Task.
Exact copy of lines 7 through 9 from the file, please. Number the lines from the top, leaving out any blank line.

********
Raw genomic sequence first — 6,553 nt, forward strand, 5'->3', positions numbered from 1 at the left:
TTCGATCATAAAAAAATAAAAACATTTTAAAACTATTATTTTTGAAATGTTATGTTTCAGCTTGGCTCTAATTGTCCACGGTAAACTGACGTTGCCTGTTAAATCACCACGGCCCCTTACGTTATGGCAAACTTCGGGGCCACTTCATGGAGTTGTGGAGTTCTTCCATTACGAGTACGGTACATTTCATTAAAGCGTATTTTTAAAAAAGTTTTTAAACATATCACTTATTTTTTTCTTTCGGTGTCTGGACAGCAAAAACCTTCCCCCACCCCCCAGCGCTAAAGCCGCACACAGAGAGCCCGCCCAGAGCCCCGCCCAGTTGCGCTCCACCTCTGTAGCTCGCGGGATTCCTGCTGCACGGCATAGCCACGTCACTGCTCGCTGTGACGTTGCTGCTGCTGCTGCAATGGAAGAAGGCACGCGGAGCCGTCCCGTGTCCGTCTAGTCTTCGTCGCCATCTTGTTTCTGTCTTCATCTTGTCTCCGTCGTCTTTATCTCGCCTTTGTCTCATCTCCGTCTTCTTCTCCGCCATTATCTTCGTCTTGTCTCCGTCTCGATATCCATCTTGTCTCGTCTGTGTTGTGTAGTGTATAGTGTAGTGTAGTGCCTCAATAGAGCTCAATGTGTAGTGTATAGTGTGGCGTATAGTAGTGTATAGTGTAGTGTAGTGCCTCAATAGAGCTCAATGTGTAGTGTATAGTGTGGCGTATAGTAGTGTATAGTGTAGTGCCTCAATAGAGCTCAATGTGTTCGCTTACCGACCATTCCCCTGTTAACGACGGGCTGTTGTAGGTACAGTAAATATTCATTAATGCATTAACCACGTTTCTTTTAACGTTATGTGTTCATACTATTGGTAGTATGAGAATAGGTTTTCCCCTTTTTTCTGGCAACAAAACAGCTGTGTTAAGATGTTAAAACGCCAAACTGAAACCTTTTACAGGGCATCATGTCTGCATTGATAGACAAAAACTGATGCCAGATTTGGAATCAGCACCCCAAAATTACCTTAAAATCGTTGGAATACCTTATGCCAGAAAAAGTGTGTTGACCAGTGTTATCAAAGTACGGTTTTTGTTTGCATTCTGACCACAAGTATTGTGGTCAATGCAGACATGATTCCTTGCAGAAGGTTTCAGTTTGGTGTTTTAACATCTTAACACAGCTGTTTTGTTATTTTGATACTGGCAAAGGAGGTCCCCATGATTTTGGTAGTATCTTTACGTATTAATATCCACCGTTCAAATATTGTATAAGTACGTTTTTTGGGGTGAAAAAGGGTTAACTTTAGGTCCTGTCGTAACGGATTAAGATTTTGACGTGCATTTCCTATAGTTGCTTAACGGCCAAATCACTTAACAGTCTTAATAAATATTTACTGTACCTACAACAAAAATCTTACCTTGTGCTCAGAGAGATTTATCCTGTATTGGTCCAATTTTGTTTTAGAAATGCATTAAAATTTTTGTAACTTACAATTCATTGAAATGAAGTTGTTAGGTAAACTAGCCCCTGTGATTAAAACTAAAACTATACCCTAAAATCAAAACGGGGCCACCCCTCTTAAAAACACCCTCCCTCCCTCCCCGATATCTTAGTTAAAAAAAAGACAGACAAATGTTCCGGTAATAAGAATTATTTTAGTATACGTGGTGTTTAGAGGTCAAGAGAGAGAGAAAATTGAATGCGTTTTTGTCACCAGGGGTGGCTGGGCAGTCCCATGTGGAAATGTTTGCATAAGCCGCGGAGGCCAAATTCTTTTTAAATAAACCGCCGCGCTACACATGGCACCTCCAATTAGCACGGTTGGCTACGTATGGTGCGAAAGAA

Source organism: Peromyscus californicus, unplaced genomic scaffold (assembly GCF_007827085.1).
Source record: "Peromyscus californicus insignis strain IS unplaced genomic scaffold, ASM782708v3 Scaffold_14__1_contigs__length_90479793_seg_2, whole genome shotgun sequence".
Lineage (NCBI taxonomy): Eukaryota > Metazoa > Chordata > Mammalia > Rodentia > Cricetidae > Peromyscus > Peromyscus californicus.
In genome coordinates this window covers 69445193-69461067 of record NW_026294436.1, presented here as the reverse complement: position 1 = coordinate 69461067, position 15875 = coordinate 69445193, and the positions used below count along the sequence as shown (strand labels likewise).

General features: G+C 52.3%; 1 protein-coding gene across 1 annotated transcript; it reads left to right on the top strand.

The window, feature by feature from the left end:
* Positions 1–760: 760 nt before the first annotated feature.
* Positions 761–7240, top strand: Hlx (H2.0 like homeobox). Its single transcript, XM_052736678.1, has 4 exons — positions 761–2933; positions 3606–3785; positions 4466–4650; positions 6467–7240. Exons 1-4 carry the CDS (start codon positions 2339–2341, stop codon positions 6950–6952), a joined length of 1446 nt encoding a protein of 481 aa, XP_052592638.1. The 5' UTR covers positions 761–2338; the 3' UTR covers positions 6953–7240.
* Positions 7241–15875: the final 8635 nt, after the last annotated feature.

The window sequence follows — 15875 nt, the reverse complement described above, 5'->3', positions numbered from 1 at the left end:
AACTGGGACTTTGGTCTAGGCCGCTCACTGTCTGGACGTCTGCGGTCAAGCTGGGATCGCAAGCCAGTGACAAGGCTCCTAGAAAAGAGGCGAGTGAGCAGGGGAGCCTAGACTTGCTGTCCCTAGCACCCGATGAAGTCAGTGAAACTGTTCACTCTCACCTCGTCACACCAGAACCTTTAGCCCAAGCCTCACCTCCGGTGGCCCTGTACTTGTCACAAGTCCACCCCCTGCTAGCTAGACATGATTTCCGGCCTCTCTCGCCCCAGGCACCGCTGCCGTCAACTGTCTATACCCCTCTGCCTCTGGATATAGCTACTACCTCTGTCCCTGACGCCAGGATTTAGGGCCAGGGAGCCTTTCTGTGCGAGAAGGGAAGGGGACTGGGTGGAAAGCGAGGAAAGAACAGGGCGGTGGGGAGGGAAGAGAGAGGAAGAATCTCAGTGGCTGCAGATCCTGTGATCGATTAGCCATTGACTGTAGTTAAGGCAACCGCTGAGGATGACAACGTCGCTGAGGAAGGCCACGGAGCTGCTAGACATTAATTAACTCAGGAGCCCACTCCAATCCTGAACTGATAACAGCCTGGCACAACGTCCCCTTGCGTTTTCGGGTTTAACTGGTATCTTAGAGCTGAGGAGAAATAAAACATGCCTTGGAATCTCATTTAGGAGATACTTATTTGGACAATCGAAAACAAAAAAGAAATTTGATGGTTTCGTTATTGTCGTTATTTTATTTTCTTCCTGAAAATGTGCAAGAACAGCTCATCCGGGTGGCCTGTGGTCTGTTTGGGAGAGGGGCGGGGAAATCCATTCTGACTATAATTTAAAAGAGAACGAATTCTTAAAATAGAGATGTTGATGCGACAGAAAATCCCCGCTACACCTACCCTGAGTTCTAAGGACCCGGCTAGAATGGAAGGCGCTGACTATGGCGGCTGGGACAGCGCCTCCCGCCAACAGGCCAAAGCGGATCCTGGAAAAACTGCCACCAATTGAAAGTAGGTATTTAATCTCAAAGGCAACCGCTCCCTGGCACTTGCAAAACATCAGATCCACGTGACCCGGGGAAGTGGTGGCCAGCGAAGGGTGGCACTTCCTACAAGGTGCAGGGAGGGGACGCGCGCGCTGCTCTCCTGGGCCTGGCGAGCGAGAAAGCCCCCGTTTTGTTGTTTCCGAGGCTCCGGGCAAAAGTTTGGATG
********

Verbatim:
General features: G+C 52.3%; 1 protein-coding gene across 1 annotated transcript; it reads left to right on the top strand.

The window, feature by feature from the left end:
* Positions 1–760: 760 nt before the first annotated feature.